I had to share this wonderful image of Truth or Consequences. There’s a scene in Ghost Sickness that takes place right here, on this sidewalk in front of Passion Pie Café. And I wanted readers who haven’t been to T or C to get a glimpse of my town. I highly recommend the photography blog this came from, Always Backroads.
Month: November 2016
From the Shadow Side of My Bookshelf
That’s the side I never look at. The side scarcely touched by my superficial housework. Where the dust is.
This week, I stuck the duster behind the books, though I didn’t bother to pull them out, and I encountered a slender volume that had shifted into the shadow side. I’ve always believed that if a book literally, physically jumps out at me, I may need to read it. This one had ducked back and hidden from me. I pulled it out. It was Jungian psychologist Robert Bly’s A Little Book on the Human Shadow. I’m Jungian enough to appreciate synchronicity.
I opened it at random and found a chapter that’s an interview with Bly and his editor William Booth. It starts with Booth asking Bly how some ordinary person, a hypothetical woman in a small town in Minnesota without access to a Jungian therapist, might find her shadow. (The shadow, by the way, isn’t necessarily the bad side of the mind, it’s the unacknowledged side, the aspects of ourselves that we have, in Bly’s imagery, stuffed into a bag we carry around on our backs.) In his answer, Bly suggests that this hypothetical ordinary person look where her attention is drawn. Does she tend to think too much about a member of her community that she sees as sexually loose and immoral? Does she find herself obsessing on a member of her PTA who she thinks is fake and dishonest? If these other two women dominate her attention, her shadow may be calling her to look at her own sexuality and at her own level of sincerity and honesty.
In essence, Bly says, to find your shadow, look at what you hate.
That’s different from what you disagree with. It’s quite possible—more so face to face than in social media conversations—to disagree without hatred. I find it valuable to talk with people with whom I disagree so we can stay in a constructive relationship. But I hate yappy dogs that won’t shut up. I’m an extravert, a talker, and I’m persistent as heck. Maybe I need to acknowledge my inner yappy dog. The other day during my outdoor yoga practice between the tennis courts and the college president’s house, the president’s dog objected to my presence exactly at the time I was ready to practice savasana. Deep relaxation. Quietness. What could I do? I focused on the spaces between the barks. Maybe I can do this with my own yapping thoughts. My tendency to object to things.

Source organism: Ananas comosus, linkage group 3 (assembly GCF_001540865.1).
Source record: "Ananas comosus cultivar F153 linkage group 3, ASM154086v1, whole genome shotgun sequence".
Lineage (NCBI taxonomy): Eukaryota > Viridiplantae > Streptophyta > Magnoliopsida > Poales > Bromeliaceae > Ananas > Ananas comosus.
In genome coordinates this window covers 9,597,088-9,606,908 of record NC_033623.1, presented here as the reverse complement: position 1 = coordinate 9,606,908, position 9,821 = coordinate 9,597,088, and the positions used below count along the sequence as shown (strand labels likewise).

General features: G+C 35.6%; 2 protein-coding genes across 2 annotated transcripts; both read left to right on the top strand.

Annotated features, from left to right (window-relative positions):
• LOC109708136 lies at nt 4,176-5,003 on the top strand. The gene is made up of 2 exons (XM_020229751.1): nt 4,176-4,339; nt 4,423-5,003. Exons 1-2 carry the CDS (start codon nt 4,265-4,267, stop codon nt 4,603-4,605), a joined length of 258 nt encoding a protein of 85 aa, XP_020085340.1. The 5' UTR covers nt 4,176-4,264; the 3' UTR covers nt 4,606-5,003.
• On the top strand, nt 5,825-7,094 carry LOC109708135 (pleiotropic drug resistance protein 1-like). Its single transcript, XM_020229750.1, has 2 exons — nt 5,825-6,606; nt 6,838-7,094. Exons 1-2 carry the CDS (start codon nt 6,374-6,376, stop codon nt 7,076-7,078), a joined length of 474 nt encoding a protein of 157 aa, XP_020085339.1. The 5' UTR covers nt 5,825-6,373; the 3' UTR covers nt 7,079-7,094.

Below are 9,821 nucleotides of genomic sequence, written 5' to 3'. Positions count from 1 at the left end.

Back to the book. Bly chose Abraham Lincoln as an example of a well-known person who seemed to have incorporated rather than rejected his shadow. I agree. One thing I admire about Lincoln is how he handled anger. He would write his “hot” letter to the person he was angry with, then put it in a desk drawer. A few days later or whenever he felt calmer and could think more clearly, he would communicate rationally with the individual, never sending the angry letter. He felt anger and expressed it, but processed its meaning rather than lashing out. That’s my reason he seems integrated. Bly gives the illustration of Lincoln’s sense of humor, his ability to laugh at himself and not take offense.
A woman meeting Lincoln on a train told him that he was the ugliest man she had ever set eyes on. Lincoln asked her, “What do you suggest I do about it?” She said, “You could stay home.” He liked her answer and enjoyed telling the story.
The shadow, once explored, might be a source of lightness, or of strength, peace, or beauty.
Image: Shadow of a dune in Death Valley by Brocken Inaglory
A New Mexico Mystery Review: The Pot Thief Who Studied Einstein
My delight in reading the Pot Thief books never fades. As I dive into each story, I find something cozy and familiar and yet full of surprises, a quality much like pot thief Hubie Schuze’s happy hour conversations over margaritas with his friend Susannah.
This book has the best opening I’ve read in years. It sets the tone, revealing Hubie’s sense of humor, while introducing the instigating event for the mystery immediately. “I was trying to remember if I’d ever been blindfolded before. I didn’t think I had, but the cloth over my eyes felt vaguely familiar, almost nostalgic. I couldn’t imagine why. The only images I could connect with blindfolds were kidnappings.”
Hubie is brought in this mysterious way to appraise a pot collection. In that collection, he finds something that shouldn’t be there. And the appraisal fee gets sneaked out of his pocket on the return trip. The lengths he goes to in order to get it back are clever (and illegal) and get him into trouble for something he didn’t do: kill the pot collector. An unexpected new romance results from his attempts to sort out his situation.
Orenduff does something I’ve seen one other author do successfully (Martyn V. Halm, in his Amsterdam Assassin thriller series, which in all other ways is as different from the Pot Thief series as it could be, though just as good). He inserts interludes. These are short chapters which tell a story within the story, about a personal aspect of the main character’s life. These interludes are few, well-crafted and beautiful, revealing details about life in New Mexico and showing Hubie’s appreciation of old friends and of the place he lives. They aren’t unnecessary, though it may sound as if they are. The nature of these books is such that this is the pace. This is the personality. There is suspense, but it’s suspense from the point of view of a man who has some amusing opinions that he freely shares, and who savors the taste of life, from traditional New Mexican cooking and Gruet champagne, to friendships, the scenery on Sandia peak, and the unexpected companionship of a funny-looking dog.